The ultra-rich have exploited Roth IRAs. You are able to do the identical
Sometimes it can seem like only rich people can benefit from the tax code.
Some ultra-rich individuals have amassed hundreds of millions – or even billions – of dollars in tax-protected Roth pension accounts, according to a report released Thursday by ProPublica, an investigative news agency. However, the strategy is basically available to anyone who wants to use it.
“The great thing about Roth is that it’s the best tax haven for everyone,” said Ed Slott, Chartered Accountant and Founder of Ed Slott and Company.
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With traditional 401 (k) plans and IRAs, you generally get a tax break if you make contributions and then pay tax on the retirement payouts. In contrast, Roth versions of these accounts come with no upfront tax break, but qualified withdrawals are exempt from federal income tax.
While there are income limits on who can contribute directly to a Roth, higher-income investors can convert assets in a traditional IRA or 401 (k) – whose retirement payments are taxed as normal income – into a Roth.
The converted money is taxed, but can then grow tax-free and be withdrawn completely tax-free as long as you have been in the account for at least five years and are 59½ years or older.
Billionaires who have exploited the Roth IRA rules include Peter Thiel, one of the founders of PayPal, whose account was valued at $ 5 billion, according to ProPublica’s 2019 report, after being valued at under $ 2,000 in Year 1999. (CNBC did not independently review any details in the report.)
A self-directed Roth IRA
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Thiel apparently used a self-directed Roth IRA to protect his investments. This type of account offers the same tax benefits as a standard Roth account – tax-free growth and untaxed distributions – but also allows you to invest in assets that are not available on regular Roth accounts.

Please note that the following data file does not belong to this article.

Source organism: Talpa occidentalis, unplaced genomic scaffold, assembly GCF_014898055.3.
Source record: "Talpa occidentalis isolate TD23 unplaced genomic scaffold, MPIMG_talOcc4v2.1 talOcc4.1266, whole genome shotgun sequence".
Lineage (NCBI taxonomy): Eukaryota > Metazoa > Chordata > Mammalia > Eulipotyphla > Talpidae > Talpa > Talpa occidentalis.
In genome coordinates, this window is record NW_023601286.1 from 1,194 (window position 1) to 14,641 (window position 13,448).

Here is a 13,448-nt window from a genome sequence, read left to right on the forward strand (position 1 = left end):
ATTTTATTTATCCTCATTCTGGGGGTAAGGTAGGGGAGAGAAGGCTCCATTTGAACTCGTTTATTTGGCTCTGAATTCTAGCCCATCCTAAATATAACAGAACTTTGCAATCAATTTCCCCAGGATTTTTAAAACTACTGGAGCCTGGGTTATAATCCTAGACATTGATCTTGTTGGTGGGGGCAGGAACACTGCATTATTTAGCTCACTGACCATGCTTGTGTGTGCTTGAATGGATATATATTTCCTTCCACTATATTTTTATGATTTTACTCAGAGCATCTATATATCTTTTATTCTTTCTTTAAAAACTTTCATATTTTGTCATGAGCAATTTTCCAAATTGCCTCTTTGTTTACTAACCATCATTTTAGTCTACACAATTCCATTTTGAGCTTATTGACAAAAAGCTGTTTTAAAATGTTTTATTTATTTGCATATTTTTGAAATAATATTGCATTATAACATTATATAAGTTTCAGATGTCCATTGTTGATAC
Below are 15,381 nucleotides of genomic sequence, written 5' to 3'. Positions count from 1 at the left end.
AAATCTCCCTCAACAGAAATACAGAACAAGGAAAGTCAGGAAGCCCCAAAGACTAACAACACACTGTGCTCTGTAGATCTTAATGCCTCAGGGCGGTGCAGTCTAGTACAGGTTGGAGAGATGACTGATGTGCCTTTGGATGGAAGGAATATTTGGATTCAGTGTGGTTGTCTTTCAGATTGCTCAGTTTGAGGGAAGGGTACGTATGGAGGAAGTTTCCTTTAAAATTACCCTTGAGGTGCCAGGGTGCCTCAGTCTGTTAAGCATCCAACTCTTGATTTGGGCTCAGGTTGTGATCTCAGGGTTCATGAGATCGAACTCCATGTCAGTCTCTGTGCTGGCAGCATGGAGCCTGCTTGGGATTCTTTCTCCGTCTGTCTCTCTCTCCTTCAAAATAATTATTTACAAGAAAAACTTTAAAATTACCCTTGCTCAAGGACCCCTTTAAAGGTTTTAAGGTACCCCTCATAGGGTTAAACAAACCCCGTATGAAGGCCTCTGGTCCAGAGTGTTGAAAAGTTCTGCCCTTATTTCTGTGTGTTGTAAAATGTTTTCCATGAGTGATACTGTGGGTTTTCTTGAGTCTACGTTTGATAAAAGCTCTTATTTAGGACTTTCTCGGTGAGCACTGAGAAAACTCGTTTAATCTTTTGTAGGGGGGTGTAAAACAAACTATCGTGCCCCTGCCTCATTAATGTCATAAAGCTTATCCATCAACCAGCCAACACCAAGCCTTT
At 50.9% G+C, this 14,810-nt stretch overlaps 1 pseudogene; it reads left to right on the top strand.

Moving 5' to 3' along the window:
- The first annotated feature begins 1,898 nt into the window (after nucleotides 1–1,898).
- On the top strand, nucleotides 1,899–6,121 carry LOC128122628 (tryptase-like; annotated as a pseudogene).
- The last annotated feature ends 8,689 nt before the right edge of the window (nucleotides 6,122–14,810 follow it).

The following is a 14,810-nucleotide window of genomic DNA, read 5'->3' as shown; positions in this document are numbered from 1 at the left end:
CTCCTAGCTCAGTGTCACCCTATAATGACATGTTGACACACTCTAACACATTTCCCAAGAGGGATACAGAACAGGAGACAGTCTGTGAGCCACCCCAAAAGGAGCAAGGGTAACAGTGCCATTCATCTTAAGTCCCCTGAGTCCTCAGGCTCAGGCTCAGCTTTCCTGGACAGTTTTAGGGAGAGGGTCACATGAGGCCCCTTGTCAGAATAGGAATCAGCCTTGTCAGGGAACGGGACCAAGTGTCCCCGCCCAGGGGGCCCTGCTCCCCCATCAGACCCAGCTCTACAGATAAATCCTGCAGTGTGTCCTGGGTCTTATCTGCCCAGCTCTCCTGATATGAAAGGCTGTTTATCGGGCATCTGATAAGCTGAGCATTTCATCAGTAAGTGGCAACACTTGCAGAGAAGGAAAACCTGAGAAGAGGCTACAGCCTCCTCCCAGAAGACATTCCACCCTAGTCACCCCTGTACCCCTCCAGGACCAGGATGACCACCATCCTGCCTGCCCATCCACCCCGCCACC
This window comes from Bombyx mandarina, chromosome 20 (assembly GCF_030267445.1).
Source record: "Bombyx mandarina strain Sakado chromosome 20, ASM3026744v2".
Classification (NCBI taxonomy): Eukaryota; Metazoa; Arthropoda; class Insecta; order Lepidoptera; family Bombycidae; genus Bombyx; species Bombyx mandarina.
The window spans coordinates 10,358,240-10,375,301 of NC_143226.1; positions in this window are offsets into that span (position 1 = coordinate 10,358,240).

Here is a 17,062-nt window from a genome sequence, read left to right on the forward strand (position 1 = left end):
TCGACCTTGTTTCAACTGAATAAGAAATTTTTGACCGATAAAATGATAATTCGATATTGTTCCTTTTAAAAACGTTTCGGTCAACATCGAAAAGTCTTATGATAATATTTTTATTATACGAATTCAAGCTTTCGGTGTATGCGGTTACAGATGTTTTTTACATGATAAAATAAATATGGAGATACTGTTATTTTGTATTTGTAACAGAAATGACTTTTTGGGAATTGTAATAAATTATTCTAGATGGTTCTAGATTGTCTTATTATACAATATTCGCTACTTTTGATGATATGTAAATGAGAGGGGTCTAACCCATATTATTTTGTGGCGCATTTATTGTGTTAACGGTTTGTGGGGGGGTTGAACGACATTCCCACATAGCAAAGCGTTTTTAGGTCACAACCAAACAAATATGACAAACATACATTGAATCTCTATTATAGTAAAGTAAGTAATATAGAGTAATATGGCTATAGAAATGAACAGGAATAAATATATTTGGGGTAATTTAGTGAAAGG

For example, a self-administered Roth IRA can hold investments such as real estate or private company shares, which, according to ProPublica, Thiel first held in his account in 1999 before PayPal was a publicly traded company.
Self-directed IRAs are usually only available through specialist custodians – not big financial firms like Fidelity Investments or Vanguard, which offer a wide range of investments like listed stocks, bonds, mutual funds, and the like.
The great thing about Roth is that it’s everyone’s best tax haven.
Founder of Ed Slott and Company
In contrast, custodians who hold self-managed IRAs have nothing to do with the investments you put in your account.
“They won’t be monitoring you,” Slott said. “They’re not going to advise you on tax laws – it’s up to you. You have to know what you’re doing.”
There are also valuation problems, he said. While you can know the value of publicly traded securities, some alternative assets are more difficult to evaluate and it is up to you to get it right so you don’t clash with tax laws.
Once the assets are in the account, however, you can at some point – presumably at a profit – sell them and use the proceeds to buy other assets in the account, all under the Roth tax-free umbrella.
Even if a self-directed Roth IRA doesn’t suit you, you still get the tax benefits of investing through a standard Roth IRA.
“Anything you think has high growth potential should go to a Roth,” said Slott.
Roth accounts can also help avoid the uncertainty about where tax rates will be in retirement, Slott said.
If your money is in a traditional IRA or 401 (k), which means it will be taxed when it is paid out, the rate you end up paying may be higher than today’s tax rate. In addition, Roth accounts do not have minimum payouts required – amounts that must be paid annually once you reach the age of 72 – for the lifetime of the original account holder.